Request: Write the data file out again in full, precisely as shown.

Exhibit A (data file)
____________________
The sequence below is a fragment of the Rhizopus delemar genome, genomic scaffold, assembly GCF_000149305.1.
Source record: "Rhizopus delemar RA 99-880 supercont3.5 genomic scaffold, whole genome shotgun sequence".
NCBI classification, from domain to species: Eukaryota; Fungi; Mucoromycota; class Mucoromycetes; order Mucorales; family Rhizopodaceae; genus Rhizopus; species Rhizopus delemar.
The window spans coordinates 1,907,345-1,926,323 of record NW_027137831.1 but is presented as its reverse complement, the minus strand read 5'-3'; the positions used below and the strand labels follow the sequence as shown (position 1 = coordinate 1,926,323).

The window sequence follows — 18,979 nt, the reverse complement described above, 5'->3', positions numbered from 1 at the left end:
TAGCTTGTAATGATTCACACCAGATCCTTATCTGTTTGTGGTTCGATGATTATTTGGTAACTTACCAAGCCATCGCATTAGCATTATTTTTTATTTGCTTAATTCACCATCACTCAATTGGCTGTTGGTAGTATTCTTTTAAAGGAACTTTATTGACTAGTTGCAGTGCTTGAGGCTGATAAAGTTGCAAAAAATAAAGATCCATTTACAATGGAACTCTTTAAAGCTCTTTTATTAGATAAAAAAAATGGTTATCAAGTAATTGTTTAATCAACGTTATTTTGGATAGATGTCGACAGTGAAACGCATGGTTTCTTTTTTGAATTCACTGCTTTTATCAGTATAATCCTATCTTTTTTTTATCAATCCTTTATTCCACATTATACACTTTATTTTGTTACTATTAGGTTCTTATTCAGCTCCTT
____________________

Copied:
The sequence below is a fragment of the Rhizopus delemar genome, genomic scaffold, assembly GCF_000149305.1.
Source record: "Rhizopus delemar RA 99-880 supercont3.5 genomic scaffold, whole genome shotgun sequence".
NCBI classification, from domain to species: Eukaryota; Fungi; Mucoromycota; class Mucoromycetes; order Mucorales; family Rhizopodaceae; genus Rhizopus; species Rhizopus delemar.
The window spans coordinates 1,907,345-1,926,323 of record NW_027137831.1 but is presented as its reverse complement, the minus strand read 5'-3'; the positions used below and the strand labels follow the sequence as shown (position 1 = coordinate 1,926,323).

The window sequence follows — 18,979 nt, the reverse complement described above, 5'->3', positions numbered from 1 at the left end:
TAGCTTGTAATGATTCACACCAGATCCTTATCTGTTTGTGGTTCGATGATTATTTGGTAACTTACCAAGCCATCGCATTAGCATTATTTTTTATTTGCTTAATTCACCATCACTCAATTGGCTGTTGGTAGTATTCTTTTAAAGGAACTTTATTGACTAGTTGCAGTGCTTGAGGCTGATAAAGTTGCAAAAAATAAAGATCCATTTACAATGGAACTCTTTAAAGCTCTTTTATTAGATAAAAAAAATGGTTATCAAGTAATTGTTTAATCAACGTTATTTTGGATAGATGTCGACAGTGAAACGCATGGTTTCTTTTTTGAATTCACTGCTTTTATCAGTATAATCCTATCTTTTTTTTATCAATCCTTTATTCCACATTATACACTTTATTTTGTTACTATTAGGTTCTTATTCAGCTCCTT